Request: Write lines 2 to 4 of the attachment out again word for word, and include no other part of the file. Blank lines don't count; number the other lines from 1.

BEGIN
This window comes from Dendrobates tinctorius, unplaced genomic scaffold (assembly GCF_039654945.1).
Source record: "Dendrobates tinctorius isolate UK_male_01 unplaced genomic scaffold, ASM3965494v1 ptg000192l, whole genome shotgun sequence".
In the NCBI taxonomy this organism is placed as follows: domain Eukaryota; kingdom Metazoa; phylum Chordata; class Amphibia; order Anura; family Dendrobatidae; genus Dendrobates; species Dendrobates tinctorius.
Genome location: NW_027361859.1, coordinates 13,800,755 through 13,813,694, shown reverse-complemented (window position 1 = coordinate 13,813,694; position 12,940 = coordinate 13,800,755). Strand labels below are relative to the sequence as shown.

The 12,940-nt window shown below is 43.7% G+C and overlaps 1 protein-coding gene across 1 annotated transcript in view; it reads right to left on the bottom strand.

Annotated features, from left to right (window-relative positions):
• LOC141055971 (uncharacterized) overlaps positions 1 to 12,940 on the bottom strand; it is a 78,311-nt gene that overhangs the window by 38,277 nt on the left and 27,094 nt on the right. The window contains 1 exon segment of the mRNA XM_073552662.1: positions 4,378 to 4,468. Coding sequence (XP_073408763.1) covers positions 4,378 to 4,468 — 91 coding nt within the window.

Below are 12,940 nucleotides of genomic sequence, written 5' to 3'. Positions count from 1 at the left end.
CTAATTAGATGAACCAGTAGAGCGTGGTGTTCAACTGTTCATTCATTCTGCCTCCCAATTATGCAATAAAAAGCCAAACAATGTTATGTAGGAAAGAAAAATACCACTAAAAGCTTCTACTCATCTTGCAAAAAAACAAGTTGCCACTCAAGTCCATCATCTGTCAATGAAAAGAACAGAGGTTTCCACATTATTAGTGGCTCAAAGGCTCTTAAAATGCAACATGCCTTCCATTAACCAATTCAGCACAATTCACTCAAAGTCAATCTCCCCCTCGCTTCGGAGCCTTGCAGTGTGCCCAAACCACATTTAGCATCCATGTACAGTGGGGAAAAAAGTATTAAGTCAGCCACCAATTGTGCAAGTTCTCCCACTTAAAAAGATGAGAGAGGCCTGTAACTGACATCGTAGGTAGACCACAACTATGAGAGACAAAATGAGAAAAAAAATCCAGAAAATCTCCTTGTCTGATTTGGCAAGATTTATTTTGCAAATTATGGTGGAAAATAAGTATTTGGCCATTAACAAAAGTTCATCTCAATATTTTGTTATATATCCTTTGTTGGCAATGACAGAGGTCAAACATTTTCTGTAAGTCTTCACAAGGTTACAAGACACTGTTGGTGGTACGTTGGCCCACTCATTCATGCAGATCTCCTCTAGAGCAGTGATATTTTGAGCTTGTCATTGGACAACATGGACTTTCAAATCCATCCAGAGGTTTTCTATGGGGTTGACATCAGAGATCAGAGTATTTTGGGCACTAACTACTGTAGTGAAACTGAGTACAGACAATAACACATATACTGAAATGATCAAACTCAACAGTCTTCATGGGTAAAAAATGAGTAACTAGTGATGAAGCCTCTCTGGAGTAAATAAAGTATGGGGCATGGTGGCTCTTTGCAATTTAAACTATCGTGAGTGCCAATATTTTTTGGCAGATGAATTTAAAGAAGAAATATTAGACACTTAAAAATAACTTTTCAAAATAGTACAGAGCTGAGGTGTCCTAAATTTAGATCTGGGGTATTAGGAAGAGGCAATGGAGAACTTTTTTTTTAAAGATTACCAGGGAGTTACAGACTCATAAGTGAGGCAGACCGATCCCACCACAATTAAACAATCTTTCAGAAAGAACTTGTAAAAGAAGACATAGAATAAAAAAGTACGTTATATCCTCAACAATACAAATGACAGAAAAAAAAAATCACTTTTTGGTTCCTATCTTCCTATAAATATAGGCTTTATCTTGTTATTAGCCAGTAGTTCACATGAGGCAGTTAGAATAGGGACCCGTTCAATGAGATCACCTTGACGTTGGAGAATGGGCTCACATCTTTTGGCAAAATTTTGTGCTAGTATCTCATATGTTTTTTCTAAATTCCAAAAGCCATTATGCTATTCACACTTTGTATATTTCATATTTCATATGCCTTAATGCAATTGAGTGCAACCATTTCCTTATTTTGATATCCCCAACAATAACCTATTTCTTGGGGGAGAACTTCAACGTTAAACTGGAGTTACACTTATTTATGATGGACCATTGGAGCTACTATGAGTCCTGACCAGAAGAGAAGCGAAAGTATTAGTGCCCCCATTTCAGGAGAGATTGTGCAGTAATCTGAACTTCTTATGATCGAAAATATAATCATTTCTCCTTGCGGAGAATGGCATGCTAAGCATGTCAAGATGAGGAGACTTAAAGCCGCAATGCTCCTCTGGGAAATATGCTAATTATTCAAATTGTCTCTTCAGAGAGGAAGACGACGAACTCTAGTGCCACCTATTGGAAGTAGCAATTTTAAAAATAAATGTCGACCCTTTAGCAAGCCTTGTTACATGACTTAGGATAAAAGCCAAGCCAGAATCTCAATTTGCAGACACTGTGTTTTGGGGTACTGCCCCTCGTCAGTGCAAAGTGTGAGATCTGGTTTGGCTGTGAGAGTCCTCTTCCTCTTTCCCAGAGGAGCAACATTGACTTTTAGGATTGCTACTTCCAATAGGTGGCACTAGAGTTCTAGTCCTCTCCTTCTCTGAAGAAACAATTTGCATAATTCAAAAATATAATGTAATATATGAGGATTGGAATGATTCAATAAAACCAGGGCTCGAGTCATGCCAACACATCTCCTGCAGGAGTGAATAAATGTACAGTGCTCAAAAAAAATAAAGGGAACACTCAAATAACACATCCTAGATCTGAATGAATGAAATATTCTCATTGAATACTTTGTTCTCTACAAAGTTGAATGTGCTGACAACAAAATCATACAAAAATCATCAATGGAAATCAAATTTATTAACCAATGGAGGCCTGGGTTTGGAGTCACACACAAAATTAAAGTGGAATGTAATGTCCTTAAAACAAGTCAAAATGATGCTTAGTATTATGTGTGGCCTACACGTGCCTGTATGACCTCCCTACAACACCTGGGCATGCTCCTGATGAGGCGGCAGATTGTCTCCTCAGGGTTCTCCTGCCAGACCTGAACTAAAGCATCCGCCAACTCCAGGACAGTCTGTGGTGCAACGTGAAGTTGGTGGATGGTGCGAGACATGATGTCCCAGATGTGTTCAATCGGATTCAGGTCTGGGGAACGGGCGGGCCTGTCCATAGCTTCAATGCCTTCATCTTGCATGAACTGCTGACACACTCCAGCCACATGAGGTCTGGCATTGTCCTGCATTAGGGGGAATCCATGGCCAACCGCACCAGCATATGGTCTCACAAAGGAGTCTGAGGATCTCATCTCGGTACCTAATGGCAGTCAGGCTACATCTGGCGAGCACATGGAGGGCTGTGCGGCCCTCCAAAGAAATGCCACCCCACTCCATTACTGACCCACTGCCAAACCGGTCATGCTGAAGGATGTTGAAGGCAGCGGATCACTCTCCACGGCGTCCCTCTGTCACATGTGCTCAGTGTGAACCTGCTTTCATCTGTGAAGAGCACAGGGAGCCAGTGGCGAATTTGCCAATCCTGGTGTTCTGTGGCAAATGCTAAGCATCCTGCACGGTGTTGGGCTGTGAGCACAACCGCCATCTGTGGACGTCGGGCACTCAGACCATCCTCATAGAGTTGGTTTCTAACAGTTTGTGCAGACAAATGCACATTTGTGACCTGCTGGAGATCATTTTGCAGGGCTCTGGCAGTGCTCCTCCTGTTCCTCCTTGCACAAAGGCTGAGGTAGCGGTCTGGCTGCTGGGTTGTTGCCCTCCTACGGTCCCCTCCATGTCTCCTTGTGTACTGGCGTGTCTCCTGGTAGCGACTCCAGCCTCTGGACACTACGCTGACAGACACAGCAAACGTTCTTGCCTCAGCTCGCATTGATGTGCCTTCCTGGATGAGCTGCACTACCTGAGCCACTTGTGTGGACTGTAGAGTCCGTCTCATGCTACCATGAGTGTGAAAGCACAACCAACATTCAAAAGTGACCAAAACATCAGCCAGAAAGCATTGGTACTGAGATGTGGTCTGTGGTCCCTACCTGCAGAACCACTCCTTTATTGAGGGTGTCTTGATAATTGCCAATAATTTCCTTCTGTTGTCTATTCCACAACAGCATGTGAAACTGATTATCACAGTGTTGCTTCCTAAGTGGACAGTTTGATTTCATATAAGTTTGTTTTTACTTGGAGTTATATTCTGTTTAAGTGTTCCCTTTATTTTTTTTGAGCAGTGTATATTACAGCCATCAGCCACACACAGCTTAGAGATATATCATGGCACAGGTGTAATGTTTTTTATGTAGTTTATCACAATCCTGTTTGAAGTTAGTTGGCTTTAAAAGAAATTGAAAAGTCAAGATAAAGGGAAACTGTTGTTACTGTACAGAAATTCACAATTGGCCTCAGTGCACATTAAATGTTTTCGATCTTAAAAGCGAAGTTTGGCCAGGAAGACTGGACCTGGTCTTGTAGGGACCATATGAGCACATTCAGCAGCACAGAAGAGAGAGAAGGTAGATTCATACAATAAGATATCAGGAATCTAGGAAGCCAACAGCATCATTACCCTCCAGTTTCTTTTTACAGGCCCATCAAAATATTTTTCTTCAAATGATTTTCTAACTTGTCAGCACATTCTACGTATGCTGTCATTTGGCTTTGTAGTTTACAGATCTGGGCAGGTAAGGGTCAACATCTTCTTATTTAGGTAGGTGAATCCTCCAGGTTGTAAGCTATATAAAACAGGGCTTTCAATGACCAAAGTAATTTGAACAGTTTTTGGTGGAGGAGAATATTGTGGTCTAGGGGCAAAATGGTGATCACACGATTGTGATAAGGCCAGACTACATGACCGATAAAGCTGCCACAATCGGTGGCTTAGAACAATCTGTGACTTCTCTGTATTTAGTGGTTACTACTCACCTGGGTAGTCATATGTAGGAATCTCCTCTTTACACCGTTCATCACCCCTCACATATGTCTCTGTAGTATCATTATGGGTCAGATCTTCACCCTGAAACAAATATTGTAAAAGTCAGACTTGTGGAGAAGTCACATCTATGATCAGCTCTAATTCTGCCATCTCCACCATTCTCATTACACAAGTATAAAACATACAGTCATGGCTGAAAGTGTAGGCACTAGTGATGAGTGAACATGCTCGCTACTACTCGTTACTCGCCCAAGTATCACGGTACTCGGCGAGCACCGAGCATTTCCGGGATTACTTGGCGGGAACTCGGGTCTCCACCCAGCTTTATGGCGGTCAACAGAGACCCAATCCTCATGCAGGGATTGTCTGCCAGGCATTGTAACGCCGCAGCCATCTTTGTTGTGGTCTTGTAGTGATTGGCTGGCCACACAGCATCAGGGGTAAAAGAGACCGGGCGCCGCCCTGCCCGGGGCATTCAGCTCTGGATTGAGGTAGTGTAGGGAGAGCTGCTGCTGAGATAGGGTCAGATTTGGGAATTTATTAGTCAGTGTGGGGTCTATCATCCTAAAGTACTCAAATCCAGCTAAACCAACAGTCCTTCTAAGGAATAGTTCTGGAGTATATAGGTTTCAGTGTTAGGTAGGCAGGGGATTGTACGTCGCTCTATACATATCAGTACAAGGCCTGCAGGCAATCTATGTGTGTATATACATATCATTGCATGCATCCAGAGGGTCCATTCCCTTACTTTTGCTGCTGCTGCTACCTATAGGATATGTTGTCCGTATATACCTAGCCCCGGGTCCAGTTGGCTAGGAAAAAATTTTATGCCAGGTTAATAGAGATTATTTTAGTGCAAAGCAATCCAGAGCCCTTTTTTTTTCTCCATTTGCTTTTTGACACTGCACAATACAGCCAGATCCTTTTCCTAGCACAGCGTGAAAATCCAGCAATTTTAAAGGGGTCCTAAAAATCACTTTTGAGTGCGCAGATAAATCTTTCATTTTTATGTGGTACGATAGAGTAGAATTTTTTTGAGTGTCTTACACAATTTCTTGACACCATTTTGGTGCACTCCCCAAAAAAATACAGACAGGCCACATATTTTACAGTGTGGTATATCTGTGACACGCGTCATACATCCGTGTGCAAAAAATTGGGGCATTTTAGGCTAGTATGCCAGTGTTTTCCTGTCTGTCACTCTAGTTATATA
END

Source record: "Dendrobates tinctorius isolate UK_male_01 unplaced genomic scaffold, ASM3965494v1 ptg000192l, whole genome shotgun sequence".
In the NCBI taxonomy this organism is placed as follows: domain Eukaryota; kingdom Metazoa; phylum Chordata; class Amphibia; order Anura; family Dendrobatidae; genus Dendrobates; species Dendrobates tinctorius.
Genome location: NW_027361859.1, coordinates 13,800,755 through 13,813,694, shown reverse-complemented (window position 1 = coordinate 13,813,694; position 12,940 = coordinate 13,800,755). Strand labels below are relative to the sequence as shown.